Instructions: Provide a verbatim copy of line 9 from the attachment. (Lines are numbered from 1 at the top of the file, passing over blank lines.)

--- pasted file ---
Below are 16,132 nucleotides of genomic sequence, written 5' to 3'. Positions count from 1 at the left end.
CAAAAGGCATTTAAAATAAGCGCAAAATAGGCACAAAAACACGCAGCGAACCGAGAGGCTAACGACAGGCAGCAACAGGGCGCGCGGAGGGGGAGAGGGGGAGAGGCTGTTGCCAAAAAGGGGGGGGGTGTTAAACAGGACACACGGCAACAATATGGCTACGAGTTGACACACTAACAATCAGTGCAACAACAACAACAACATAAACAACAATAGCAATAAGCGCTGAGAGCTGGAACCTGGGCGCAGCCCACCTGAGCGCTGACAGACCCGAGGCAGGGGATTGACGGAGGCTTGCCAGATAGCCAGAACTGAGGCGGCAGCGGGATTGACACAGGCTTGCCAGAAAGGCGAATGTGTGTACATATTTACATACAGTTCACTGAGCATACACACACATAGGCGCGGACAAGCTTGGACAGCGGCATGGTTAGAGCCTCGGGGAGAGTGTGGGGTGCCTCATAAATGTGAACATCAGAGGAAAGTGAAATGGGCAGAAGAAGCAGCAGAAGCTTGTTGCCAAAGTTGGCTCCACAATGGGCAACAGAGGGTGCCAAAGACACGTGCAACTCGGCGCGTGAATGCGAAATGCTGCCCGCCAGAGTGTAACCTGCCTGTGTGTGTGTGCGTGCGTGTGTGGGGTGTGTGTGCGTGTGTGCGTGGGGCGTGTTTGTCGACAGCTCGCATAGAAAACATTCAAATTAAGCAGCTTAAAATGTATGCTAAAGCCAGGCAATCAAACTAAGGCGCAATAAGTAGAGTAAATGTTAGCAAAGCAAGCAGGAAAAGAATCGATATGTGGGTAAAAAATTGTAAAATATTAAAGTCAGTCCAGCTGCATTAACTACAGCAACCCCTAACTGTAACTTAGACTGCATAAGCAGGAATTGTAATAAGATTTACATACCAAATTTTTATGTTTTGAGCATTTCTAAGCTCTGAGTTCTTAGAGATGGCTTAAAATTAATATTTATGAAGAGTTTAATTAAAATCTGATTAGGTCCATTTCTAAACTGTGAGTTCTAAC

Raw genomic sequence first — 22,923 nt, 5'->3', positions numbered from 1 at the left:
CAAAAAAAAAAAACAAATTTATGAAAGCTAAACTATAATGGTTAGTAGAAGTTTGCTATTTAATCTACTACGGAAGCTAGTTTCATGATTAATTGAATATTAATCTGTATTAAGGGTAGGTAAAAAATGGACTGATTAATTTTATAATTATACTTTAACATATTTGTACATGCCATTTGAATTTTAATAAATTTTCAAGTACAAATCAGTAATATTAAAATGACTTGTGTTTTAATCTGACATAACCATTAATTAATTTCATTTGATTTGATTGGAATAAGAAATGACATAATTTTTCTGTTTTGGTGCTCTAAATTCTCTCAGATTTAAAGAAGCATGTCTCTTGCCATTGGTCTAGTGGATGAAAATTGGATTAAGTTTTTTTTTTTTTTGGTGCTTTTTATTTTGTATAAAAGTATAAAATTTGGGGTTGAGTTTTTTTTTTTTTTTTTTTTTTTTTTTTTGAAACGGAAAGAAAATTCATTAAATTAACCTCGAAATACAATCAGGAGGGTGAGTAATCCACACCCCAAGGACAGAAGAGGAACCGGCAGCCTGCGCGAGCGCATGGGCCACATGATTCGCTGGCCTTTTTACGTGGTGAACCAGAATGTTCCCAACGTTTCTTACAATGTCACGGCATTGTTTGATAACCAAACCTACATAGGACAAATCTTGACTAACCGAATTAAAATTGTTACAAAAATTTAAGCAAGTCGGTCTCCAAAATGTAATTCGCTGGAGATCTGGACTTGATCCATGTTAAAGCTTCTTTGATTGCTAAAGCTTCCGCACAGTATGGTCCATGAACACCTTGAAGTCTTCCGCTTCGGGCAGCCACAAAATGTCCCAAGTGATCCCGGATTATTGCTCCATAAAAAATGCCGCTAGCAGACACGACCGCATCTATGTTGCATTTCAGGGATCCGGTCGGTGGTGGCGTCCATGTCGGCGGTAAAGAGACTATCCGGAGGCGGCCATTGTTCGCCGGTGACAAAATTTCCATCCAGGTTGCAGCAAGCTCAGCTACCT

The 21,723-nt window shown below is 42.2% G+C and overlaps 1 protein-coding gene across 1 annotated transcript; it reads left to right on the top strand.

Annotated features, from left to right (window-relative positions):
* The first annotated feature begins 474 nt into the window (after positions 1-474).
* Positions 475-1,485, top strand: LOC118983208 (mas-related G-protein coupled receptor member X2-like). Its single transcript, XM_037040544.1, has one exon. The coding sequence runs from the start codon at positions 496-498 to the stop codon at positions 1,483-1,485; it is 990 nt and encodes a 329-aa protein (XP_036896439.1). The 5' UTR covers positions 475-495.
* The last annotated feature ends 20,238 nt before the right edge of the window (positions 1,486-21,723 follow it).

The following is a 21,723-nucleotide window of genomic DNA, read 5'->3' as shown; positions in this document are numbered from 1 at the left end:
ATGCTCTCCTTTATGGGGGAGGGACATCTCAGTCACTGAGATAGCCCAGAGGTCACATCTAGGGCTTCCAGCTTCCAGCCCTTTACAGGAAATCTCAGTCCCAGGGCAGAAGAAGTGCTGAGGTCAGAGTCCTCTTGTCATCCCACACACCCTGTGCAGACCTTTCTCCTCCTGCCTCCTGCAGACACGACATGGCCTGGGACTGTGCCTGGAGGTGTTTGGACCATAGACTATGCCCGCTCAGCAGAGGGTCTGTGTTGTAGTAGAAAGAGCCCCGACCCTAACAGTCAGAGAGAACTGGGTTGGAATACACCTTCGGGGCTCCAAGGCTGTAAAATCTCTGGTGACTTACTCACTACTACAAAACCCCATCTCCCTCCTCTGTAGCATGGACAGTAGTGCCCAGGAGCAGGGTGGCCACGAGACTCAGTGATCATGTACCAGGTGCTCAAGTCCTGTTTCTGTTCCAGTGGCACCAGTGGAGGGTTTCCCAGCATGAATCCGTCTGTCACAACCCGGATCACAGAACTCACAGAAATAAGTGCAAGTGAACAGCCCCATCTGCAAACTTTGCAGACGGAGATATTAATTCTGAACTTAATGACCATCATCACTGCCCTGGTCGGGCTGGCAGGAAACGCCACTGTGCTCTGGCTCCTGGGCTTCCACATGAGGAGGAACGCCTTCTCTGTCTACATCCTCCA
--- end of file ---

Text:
* The last annotated feature ends 20,238 nt before the right edge of the window (positions 1,486-21,723 follow it).